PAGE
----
Sam Wasser, UW Biology Professor, and his team in the Center for Environmental Forensic Science were featured in UW News. In a paper coming out today in Nature Human Behaviour, Wasser’s group and officials with the U.S. Department of Homeland Security report that they have used genetic testing of ivory shipments seized by law enforcement to uncover the international criminal networks behind ivory trafficking out of Africa. The genetic connections across shipments that they’ve uncovered exposes an even higher degree of organization among ivory smuggling networks than previously known. The paper incorporates results from DNA testing of more than 4,000 African elephant tusks from 49 different ivory seizures made in 12 African nations over a 17-year period.
Exposing the connections among separate ivory seizures — made at African and Asian ports sometimes thousands of miles apart — will likely boost evidence against the criminals arrested for elephant poaching and ivory smuggling, and strengthen prosecutions of the responsible transnational criminal organizations, according to lead author Samuel Wasser, a UW professor of biology and director of the Center for Environmental Forensic Science, whose group developed the genetic tools behind this work.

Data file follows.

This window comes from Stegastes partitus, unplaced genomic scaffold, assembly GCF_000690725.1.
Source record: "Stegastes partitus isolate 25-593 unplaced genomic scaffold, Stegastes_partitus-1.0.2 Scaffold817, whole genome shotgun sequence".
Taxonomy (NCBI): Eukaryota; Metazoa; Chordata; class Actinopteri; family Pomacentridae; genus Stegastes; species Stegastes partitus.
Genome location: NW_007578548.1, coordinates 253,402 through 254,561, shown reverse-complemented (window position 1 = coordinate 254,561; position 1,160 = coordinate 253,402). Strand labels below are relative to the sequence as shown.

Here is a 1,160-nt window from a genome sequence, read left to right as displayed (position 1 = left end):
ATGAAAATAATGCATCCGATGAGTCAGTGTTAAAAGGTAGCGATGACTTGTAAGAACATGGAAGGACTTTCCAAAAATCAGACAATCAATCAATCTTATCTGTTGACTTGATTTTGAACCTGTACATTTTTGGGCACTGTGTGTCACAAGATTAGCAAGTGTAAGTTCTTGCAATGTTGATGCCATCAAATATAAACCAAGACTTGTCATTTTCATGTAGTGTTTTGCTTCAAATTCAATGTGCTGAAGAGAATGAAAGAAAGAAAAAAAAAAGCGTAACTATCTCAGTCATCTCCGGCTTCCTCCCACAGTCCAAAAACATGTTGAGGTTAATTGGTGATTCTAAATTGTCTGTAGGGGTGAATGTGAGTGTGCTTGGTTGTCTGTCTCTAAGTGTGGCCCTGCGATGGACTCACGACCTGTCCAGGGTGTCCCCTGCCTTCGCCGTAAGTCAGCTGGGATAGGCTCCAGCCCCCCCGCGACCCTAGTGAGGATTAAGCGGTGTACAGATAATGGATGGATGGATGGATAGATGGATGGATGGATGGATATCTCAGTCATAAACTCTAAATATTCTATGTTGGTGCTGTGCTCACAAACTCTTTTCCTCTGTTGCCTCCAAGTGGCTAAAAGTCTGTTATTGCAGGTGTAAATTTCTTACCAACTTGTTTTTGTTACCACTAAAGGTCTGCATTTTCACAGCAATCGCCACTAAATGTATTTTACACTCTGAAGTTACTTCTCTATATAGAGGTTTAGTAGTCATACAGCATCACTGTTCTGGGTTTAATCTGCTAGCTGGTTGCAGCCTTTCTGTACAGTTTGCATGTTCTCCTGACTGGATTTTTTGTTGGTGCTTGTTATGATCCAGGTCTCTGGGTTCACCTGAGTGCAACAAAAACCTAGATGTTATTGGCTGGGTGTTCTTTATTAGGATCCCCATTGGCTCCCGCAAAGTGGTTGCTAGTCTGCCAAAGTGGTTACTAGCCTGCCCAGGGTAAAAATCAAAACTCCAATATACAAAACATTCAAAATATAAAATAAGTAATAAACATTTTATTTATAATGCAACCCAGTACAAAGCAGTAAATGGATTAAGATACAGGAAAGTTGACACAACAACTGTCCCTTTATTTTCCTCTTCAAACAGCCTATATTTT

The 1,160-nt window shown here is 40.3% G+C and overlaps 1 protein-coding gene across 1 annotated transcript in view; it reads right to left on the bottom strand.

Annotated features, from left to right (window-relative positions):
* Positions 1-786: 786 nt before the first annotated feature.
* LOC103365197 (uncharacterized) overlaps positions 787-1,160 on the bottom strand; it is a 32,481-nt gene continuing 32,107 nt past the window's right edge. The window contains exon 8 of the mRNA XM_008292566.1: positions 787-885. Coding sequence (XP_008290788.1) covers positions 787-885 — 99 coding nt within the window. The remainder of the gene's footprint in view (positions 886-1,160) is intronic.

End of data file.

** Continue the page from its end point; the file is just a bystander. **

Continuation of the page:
“These methods are showing us that a handful of networks are behind a majority of smuggled ivory, and that the connections between these networks are deeper than even our previous research showed,” said Wasser.
Illegal ivory trade — along with habitat loss, climate change and other factors — has decimated the two elephant species in Africa. Although ivory seizures by authorities come from elephants that have already been slaughtered, the tusks can provide valuable information by illuminating the poaching, shipment activities and connectivity of traffickers.
Read the full article in UW News. Bonus: related article on the new Center for Environmental Forensic Science in UW News. Related articles in The Seattle Times, The New York Times, TRT World, FOX 13, Chemical & Engineering News, The World, VOA News, Reuters, AP News, National Geographic, The Conversation, and NPR